Fed’s Bostic: Recovery Must Be Shared Across Income And Racial Groups So People Who Put Themselves At Risk Are Not Just Discarded On The Other Side
The pace and shape of U.S. economic recovery will vary across the country and will depend mainly on stabilizing the infection rate, Atlanta Federal Reserve President Raphael Bostic said on Tuesday during a webinar.
About half of all U.S. states have partially lifted coronavirus shutdowns in an attempt to reopen their economies, inviting the 95-percent-plus Americans under stay-at-home orders to venture out despite rising infections in some areas.
Don’t expect a V-shaped recovery — one where the economy suffers a sharp economic decline but recovers quickly and strongly.
“In many communities, the ‘V’ recovery is going to be very difficult to achieve,” Bostic said, according to a Reuters report. “But across the country there has been a fair amount of diversity of experiences, diversity of vulnerability, and that will translate into diversity of recoveries.”
Georgia, one of the first states to reopen businesses, has seen a spike in coronavirus cases. New infections continue to climb by the hundreds daily in metro Atlanta, where Mayor Keisha Lance Bottoms clashed with Republican Gov. Brian Kemp over ending lockdown restrictions too soon.
Black people make up 30 percent of the Georgia population but about 50 percent of the state’s coronavirus deaths.
“This could be catastrophic,” Lance Bottoms said.
Consumers apparently have more faith the U.S. will rebound quickly from the coronavirus pandemic than economists. Consumers think the economy will be significantly improved six months from now, according to the two longest running surveys of consumer confidence compiled by the Conference Board and University of Michigan, Marketwatch reported.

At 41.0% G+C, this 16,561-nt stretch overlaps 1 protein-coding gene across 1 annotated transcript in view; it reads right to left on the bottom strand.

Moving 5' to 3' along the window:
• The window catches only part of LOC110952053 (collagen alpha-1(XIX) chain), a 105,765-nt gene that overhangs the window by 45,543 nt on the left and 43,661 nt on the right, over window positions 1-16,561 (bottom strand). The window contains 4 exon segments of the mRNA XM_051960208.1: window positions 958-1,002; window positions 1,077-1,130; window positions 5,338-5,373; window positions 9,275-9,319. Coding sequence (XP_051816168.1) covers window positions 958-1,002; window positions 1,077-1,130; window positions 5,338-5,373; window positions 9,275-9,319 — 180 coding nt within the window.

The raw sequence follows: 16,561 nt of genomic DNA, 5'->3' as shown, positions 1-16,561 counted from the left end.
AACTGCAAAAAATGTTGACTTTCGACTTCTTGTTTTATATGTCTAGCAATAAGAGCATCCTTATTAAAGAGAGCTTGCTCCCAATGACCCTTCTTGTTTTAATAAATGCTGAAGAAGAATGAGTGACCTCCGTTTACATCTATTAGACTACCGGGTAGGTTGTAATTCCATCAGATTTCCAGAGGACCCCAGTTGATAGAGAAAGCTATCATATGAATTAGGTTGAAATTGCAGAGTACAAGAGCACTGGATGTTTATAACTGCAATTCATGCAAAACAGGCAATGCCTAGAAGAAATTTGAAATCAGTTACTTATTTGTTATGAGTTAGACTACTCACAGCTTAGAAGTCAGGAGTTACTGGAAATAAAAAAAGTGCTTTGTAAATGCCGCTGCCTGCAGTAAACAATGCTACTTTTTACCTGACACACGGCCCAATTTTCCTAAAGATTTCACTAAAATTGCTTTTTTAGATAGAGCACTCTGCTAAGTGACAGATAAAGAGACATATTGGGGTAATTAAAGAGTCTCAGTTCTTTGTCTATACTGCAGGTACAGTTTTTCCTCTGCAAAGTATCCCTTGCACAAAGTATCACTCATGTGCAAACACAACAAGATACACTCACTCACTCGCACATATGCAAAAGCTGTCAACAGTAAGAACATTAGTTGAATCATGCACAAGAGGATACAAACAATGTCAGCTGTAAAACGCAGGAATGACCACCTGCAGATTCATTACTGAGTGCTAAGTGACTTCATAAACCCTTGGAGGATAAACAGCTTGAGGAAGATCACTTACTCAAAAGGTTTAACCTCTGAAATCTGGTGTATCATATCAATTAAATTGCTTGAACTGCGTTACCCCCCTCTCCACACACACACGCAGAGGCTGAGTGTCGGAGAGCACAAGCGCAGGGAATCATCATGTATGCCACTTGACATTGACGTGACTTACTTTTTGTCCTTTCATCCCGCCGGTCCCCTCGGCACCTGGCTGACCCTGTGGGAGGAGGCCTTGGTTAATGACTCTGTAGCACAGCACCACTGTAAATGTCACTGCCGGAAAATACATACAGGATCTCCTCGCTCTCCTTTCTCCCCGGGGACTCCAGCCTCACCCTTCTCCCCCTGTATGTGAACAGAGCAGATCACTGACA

The Conference Board’s index of future expectations improved from 86.8 in March to 93.8 in April.
In the economic recovery, the Fed’s Bostic said there should be a focus on making sure any recovery is broadly shared across income and racial groups, since those with low incomes made up a disproportionate number of essential workers.
“Many of the essential jobs are low-paying jobs,” Bostic said. “We’re going to have to collectively think about how do we make sure that the people who have put themselves at risk through this are not just discarded once we get to the other side.”
Asked about whether the Paycheck Protection Program had adequately served Black-owned and minority businesses, Bostic said that the federal program to help small businesses was designed by Congress with an emphasis on speed, Reuters reported.
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About 90 percent of Black-owned businesses were shut out of the PPP program, the Center for Responsible Lending said on April 6. Meant to help small businesses keep their employees on the payroll, the PPP disproportionately favored larger white-owned businesses, according to research from the Brookings Institution.
The program is part of the CARES Act economic relief package that is now approaching $3 trillion. In addition touneven disbursement of funds, it has been criticized for technical glitches. Underserved communities who may have lacked prior relationships with the program’s lenders found access more difficult or impossible.
“I think there’s more to be done,” Bostic said, adding that this was a conversation for lawmakers in Congress.